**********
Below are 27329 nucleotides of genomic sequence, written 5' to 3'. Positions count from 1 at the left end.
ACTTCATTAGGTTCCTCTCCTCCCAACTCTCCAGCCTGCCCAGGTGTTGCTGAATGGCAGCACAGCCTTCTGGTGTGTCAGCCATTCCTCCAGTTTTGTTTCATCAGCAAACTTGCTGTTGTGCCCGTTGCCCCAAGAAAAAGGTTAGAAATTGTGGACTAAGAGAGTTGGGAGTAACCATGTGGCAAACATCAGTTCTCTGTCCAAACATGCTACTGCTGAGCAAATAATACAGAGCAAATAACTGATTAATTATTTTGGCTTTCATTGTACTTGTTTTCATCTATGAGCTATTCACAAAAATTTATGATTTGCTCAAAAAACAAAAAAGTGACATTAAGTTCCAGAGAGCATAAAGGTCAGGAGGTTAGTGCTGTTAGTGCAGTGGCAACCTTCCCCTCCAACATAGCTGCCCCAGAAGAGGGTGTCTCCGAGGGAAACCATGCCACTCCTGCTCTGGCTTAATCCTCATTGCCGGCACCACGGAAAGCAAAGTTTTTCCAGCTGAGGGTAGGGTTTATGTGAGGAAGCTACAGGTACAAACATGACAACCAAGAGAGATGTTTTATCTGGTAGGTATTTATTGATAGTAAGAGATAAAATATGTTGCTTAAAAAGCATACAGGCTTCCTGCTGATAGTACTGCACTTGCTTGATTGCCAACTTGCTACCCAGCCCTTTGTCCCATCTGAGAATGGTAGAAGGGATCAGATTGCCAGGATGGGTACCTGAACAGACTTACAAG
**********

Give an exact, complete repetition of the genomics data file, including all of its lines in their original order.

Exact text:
Below are 27329 nucleotides of genomic sequence, written 5' to 3'. Positions count from 1 at the left end.
ACTTCATTAGGTTCCTCTCCTCCCAACTCTCCAGCCTGCCCAGGTGTTGCTGAATGGCAGCACAGCCTTCTGGTGTGTCAGCCATTCCTCCAGTTTTGTTTCATCAGCAAACTTGCTGTTGTGCCCGTTGCCCCAAGAAAAAGGTTAGAAATTGTGGACTAAGAGAGTTGGGAGTAACCATGTGGCAAACATCAGTTCTCTGTCCAAACATGCTACTGCTGAGCAAATAATACAGAGCAAATAACTGATTAATTATTTTGGCTTTCATTGTACTTGTTTTCATCTATGAGCTATTCACAAAAATTTATGATTTGCTCAAAAAACAAAAAAGTGACATTAAGTTCCAGAGAGCATAAAGGTCAGGAGGTTAGTGCTGTTAGTGCAGTGGCAACCTTCCCCTCCAACATAGCTGCCCCAGAAGAGGGTGTCTCCGAGGGAAACCATGCCACTCCTGCTCTGGCTTAATCCTCATTGCCGGCACCACGGAAAGCAAAGTTTTTCCAGCTGAGGGTAGGGTTTATGTGAGGAAGCTACAGGTACAAACATGACAACCAAGAGAGATGTTTTATCTGGTAGGTATTTATTGATAGTAAGAGATAAAATATGTTGCTTAAAAAGCATACAGGCTTCCTGCTGATAGTACTGCACTTGCTTGATTGCCAACTTGCTACCCAGCCCTTTGTCCCATCTGAGAATGGTAGAAGGGATCAGATTGCCAGGATGGGTACCTGAACAGACTTACAAG